Finding the perfect tool to relieve a pain point or fill a gap can be invaluable to network managers. When the tool is free? Even better.
Freeware applications can be a simple utility such as Ping or a more complex set of tools that address many facets of IT management, such as the open source network management software Nagios. In both cases, the tools are free and the benefits are plenty. Tristan Rhodes, network engineer at Weber State University in Ogden, Utah, authors a blog on the topic of open source software and supports such free tools for both philosophical and practical reasons.
"I am an advocate for open source software, and I am a network engineer who needs tools," he says. "We use a large number of open source network management and security tools."
Here we've compiled some favorite free software finds that have proven to ease IT management at no cost to their users.
This freeware application, introduced in 2006 by virtual systems management Veeam, promises to provide file management capabilities for VMware ESX Server users.
Downloaded more than 12,000 times to date, FastSCP (Fast and Secure Copy) enables IT managers to transfer files between ESX Server and Windows machines, without reconfiguring the ESX Server, Veeam executives say. The company also offers commercial applications but built this freeware tool based on its previous experience with Windows file management products at Aelita Software, which was acquired in 2004 by Quest Software.
Mark Devlin, virtualization consultant at Auracom Technologies in Perth, Australia, says he uses the application because it saves a lot of time and costs nothing.
"FastSCP was the only product that was there at the very beginning of the ESX 3.x release that augments fast data transfer from disparate operating system infrastructure such as Windows to VMware ESX and back," Devlin says. "It greatly reduces downtime by expediting transfer of large contiguous files and provides file system visibility into both Windows and VMware ESX infrastructure."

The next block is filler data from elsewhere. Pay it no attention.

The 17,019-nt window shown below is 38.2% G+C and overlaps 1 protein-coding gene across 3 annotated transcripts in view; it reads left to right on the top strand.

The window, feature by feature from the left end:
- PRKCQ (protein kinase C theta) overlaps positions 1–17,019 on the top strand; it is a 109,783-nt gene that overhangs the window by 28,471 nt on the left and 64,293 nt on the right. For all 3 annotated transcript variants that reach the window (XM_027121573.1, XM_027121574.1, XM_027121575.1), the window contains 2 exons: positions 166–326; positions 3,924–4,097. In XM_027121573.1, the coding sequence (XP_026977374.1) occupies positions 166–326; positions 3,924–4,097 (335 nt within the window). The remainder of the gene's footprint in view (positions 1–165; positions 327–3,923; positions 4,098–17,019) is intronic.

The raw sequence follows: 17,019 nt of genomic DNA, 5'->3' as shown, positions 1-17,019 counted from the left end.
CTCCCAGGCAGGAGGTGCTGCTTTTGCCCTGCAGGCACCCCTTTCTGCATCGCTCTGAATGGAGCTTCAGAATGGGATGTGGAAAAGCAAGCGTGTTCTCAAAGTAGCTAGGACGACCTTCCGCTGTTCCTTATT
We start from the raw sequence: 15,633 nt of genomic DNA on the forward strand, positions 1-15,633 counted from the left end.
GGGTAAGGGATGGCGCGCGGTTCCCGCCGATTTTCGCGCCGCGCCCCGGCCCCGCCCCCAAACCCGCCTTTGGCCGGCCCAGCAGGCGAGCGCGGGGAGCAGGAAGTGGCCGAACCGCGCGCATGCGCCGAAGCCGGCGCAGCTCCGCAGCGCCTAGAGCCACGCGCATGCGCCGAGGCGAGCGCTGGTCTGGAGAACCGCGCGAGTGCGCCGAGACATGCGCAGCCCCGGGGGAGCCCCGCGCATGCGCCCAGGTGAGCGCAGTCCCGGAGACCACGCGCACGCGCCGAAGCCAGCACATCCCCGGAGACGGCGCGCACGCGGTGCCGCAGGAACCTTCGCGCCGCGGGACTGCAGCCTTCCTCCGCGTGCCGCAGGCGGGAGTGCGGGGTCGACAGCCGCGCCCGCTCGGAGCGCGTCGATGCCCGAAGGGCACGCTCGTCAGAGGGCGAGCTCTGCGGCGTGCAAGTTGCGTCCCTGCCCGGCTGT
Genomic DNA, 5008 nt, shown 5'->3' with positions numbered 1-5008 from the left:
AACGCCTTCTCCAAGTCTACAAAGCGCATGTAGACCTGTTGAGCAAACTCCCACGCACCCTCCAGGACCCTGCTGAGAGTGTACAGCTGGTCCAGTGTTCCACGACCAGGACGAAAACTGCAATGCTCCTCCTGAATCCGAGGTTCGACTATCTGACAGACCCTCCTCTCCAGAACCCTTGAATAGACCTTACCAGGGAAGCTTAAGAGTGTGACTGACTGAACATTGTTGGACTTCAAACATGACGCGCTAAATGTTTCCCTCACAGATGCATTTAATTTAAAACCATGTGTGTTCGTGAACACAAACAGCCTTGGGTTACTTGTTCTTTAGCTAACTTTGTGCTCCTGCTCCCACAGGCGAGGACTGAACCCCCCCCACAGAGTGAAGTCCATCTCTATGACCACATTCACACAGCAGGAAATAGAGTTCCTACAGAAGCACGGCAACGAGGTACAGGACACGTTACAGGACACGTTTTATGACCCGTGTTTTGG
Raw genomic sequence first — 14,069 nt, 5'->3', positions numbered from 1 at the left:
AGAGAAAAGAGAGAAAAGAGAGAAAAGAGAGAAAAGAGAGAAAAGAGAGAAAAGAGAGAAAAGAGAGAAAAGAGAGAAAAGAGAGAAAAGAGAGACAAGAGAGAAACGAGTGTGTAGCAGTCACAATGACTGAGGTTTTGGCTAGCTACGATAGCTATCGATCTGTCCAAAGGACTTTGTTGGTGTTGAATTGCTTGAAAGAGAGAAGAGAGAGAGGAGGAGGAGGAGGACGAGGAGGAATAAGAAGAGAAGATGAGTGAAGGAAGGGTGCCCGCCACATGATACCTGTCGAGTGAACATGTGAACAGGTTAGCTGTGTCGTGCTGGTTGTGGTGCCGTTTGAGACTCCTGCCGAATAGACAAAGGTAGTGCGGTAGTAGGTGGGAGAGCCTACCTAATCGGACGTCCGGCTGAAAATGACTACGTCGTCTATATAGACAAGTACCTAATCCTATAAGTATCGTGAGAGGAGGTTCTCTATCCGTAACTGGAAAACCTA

Leaf Networks' free software of the same name is a networking platform said to resemble an instant messenger or Skype client, which works to enable network and device sharing between an individual's home office and work PCs, for example, or among several individuals.
For Ryan O'Connell, a freelance software engineer, the application helps him stay connected and in touch regardless of location. "I was looking for a way to stay connected to my home network when I was on the go," he says.
O'Connell says the software works like a messenger application in which individuals can invite others to join the network from an easy-to-use interface after downloading and installing the application. The user interface allowed him to select what he wanted to share and with whom, and Leaf makes it simple for other less-savvy users to join his network.
"It can be used like a VPN or FTP server by users that do not know the first thing about setting those servers up," he explains.